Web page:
Databricks Opens Up Its Delta Lakehouse at Data + AI Summit
Databricks, which had faced criticism of running a closed lakehouse, is open sourcing most of the technology behind Delta Lake, including its APIs, with the launch of Delta Lake 2.0. That was one of a number of announcements the company made today at its Data + AI Summit in San Francisco.
Databricks has established itself as a leader in data lakehouses, an emergent data concept that seeks to meld the controlled governance of a data warehouse with the flexibility and scalability of a data lake. Several cloud vendors, including AWS, Google Cloud, and Snowflake, have embraced the lakehouse concept with their own solutions.
While Databricks’ has gained traction with its lakehouse platform, called Delta Lake, the company has been criticized by industry players for not embracing open standards. Specifically, vendors like Dremio have cited the closed nature of the Delta Lake table format compared to open formats like Apache Iceberg, which its technologists favor as part of an open data ecosystem.
But with today’s unveiling of Delta Lake 2.0, Databricks is moving strongly towards open standards by open sourcing all of the APIs. The documentation for Delta Lake 2.0, which is currently available as a release candidate with general availability expected later this year, will be made available through the Linux Foundation.
Databricks has been quietly open sourcing many of its Delta Lake capabilities behind the scenes in jiras, said Databricks CEO and co-founder Ali Ghodsi.
“We actually have over the last few months secretly open sourced most of them, and there are a few more to come,” Ghodsi said in a press conference yesterday. “So we are actually open sourcing all of them, and we’ll continue to do that. So no more proprietary Delta capabilities.”
Customers can use Iceberg’s table format to enable analytics and machine learning workloads in Delta Lake, company officials say. But the folks at Databricks obviously favor their own table format, and some of its customers do, too, including Akamai, the large content delivery network that stashes hosts large chunks of the Web for faster response times.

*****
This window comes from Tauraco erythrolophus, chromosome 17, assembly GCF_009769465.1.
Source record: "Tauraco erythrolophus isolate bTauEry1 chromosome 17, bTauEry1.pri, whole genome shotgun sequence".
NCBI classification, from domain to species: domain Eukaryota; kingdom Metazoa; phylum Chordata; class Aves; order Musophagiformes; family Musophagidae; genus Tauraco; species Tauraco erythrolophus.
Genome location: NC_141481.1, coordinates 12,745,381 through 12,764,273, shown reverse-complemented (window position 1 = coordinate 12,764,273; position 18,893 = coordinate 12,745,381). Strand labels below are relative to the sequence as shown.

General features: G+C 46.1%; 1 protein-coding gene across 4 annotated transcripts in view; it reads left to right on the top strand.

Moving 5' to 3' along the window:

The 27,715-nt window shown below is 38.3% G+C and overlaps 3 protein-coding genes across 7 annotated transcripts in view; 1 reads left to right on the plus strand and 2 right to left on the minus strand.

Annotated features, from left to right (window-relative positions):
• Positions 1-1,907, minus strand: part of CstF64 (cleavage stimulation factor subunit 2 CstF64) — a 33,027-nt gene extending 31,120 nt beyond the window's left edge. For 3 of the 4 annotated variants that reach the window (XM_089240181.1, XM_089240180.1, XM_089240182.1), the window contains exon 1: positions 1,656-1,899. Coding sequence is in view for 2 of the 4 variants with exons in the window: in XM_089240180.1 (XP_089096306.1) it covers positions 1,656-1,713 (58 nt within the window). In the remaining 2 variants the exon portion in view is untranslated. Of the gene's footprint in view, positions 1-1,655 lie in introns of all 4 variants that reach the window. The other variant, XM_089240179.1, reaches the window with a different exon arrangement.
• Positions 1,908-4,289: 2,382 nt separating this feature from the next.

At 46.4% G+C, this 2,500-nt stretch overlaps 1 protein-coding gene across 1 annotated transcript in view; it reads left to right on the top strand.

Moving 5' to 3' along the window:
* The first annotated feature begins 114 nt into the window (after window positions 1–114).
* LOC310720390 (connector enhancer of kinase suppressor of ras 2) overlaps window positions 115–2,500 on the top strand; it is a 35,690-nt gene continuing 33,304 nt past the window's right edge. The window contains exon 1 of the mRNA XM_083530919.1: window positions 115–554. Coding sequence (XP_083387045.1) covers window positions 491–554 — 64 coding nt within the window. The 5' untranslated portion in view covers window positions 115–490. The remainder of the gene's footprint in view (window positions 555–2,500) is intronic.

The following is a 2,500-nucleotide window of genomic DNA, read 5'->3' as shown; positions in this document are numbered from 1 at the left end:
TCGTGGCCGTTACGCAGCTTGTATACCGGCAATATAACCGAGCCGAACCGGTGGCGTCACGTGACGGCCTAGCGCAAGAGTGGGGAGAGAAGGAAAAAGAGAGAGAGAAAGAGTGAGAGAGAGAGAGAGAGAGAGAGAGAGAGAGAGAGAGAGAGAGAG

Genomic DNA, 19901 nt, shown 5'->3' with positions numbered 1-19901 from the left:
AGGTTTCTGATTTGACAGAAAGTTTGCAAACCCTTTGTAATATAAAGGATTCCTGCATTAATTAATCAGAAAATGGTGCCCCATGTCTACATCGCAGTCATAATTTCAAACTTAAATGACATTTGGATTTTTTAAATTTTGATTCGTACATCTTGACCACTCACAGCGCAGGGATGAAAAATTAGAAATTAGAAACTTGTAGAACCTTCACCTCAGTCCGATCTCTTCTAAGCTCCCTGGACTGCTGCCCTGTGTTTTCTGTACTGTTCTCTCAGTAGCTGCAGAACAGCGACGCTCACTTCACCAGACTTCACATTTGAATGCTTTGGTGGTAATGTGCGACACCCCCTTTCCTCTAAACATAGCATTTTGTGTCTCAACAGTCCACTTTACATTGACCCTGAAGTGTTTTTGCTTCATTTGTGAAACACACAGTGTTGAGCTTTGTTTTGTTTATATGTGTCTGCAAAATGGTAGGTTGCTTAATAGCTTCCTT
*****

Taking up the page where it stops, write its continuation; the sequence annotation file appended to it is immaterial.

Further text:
“Databricks provides Akamai with a table storage format that is open and battle-tested for demanding workloads such as ours,” Aryeh Sivan, Akamai’s vice president of engineering, stated in a press release. “We are very excited about the rapid innovation that Databricks, along with the rapidly growing community, is bringing to Delta Lake. We are also looking forward to collaborating with other developers on the project to move the data community to greater heights.”
Linux Foundation Executive Director Jim Zemlin says the Delta Lake project is seeing strong growth and contributions from companies like Walmart, Uber, and CloudBees. “Contributor strength has increased by 60% during the last year and the growth in total commits is up 95% and the average lines of code per commit is up 900%,” Zemlin said in a press release.
While there are obvious benefits to open standards, Databricks is not giving up on its proprietary development practices. In fact, the company considers its proprietary development efforts to be a big advantage, especially when developing enterprise software.
“It’s actually pretty complicated to develop software and make sure it has high quality, and doing that in open source is actually quite costly, working with the community on all those things,” Ghodsi said. “We found that we can move faster, build the proprietary version, and then open source it when it’s battle tested, like we did with Delta. We found that…more effective. We can move faster that way. We can iterate quickly with our customer and get it to a mature state before we open source it.”
Databricks keeps strategic products closed source. For example, it currently has no plans to open source Photon, the speedy C++ layer for Apache Spark that Databricks claims is the “secret sauce” behind its big performance advantage in SQL analytic workloads. The company is rolling out new benchmarks this week that show Delta Lake with sizable performance advantages over Snowflake (although we have yet to see the actual benchmark documents).
“For us, the whole business model is keep open sourcing and keep working on the next innovation,” Ghodsi said. “And over time we’ll keep open sourcing more and more.”
Databricks made a number of other announcements at Data + AI Summit, including:
- MLflow 2.0, which introduces a new feature called MLflow Pipelines;
- Project Lightspeed, a next generation Spark Structured Streaming engine;
- Spark Connect, which enables the use of Spark on virtually any device;
- The general availability of Photon;
- A preview of Databricks SQL Serverless on AWS;
- Open source connectors for Go, Node.js, and Python;
- Databricks SQL CLI, which enables developers and analysts to run queries directly from their local computers;
- Support for query federation in the lakehouse;
- A pipeline optimizer in the Delta Live Tables ETL offering;
- Pending GA of the Unity catalog on AWS and Azure;
- The unveiling of Databricks Marketplace;
- Data “clean rooms” for safe sharing of data.
Stay tuned to Datanami for more on these announcements, plus reports of the keynote addresses given by Ghodsi and other Databricks executives and industry experts at the Data + AI Summit, which continues through Thursday.